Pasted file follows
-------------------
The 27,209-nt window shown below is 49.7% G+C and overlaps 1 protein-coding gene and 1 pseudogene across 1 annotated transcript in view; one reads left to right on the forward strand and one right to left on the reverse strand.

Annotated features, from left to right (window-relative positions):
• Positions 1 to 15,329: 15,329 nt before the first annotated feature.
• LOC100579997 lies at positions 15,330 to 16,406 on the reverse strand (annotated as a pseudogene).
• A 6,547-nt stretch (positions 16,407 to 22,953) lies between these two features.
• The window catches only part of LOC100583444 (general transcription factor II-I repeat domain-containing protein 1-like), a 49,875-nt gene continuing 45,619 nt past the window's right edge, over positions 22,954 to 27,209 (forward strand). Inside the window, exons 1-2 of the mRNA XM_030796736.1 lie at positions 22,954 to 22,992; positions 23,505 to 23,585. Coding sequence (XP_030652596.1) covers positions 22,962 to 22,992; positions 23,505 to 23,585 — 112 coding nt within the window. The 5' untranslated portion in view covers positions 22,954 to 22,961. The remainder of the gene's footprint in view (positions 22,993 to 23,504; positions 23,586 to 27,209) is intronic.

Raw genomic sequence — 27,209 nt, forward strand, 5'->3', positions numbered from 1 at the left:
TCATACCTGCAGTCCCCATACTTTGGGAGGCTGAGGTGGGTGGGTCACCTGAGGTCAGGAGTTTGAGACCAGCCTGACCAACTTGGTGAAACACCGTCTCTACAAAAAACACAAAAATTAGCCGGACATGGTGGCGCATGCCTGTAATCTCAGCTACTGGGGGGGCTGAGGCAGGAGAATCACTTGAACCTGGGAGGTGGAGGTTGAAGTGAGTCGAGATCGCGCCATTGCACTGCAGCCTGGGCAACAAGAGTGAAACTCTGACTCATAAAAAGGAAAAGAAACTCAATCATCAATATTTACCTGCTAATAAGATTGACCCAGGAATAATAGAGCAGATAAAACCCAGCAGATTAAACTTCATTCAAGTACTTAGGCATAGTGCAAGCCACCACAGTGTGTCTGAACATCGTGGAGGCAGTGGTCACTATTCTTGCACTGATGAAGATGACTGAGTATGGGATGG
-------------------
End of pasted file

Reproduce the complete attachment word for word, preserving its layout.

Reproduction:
The 27,209-nt window shown below is 49.7% G+C and overlaps 1 protein-coding gene and 1 pseudogene across 1 annotated transcript in view; one reads left to right on the forward strand and one right to left on the reverse strand.

Annotated features, from left to right (window-relative positions):
• Positions 1 to 15,329: 15,329 nt before the first annotated feature.
• LOC100579997 lies at positions 15,330 to 16,406 on the reverse strand (annotated as a pseudogene).
• A 6,547-nt stretch (positions 16,407 to 22,953) lies between these two features.
• The window catches only part of LOC100583444 (general transcription factor II-I repeat domain-containing protein 1-like), a 49,875-nt gene continuing 45,619 nt past the window's right edge, over positions 22,954 to 27,209 (forward strand). Inside the window, exons 1-2 of the mRNA XM_030796736.1 lie at positions 22,954 to 22,992; positions 23,505 to 23,585. Coding sequence (XP_030652596.1) covers positions 22,962 to 22,992; positions 23,505 to 23,585 — 112 coding nt within the window. The 5' untranslated portion in view covers positions 22,954 to 22,961. The remainder of the gene's footprint in view (positions 22,993 to 23,504; positions 23,586 to 27,209) is intronic.

Raw genomic sequence — 27,209 nt, forward strand, 5'->3', positions numbered from 1 at the left:
TCATACCTGCAGTCCCCATACTTTGGGAGGCTGAGGTGGGTGGGTCACCTGAGGTCAGGAGTTTGAGACCAGCCTGACCAACTTGGTGAAACACCGTCTCTACAAAAAACACAAAAATTAGCCGGACATGGTGGCGCATGCCTGTAATCTCAGCTACTGGGGGGGCTGAGGCAGGAGAATCACTTGAACCTGGGAGGTGGAGGTTGAAGTGAGTCGAGATCGCGCCATTGCACTGCAGCCTGGGCAACAAGAGTGAAACTCTGACTCATAAAAAGGAAAAGAAACTCAATCATCAATATTTACCTGCTAATAAGATTGACCCAGGAATAATAGAGCAGATAAAACCCAGCAGATTAAACTTCATTCAAGTACTTAGGCATAGTGCAAGCCACCACAGTGTGTCTGAACATCGTGGAGGCAGTGGTCACTATTCTTGCACTGATGAAGATGACTGAGTATGGGATGG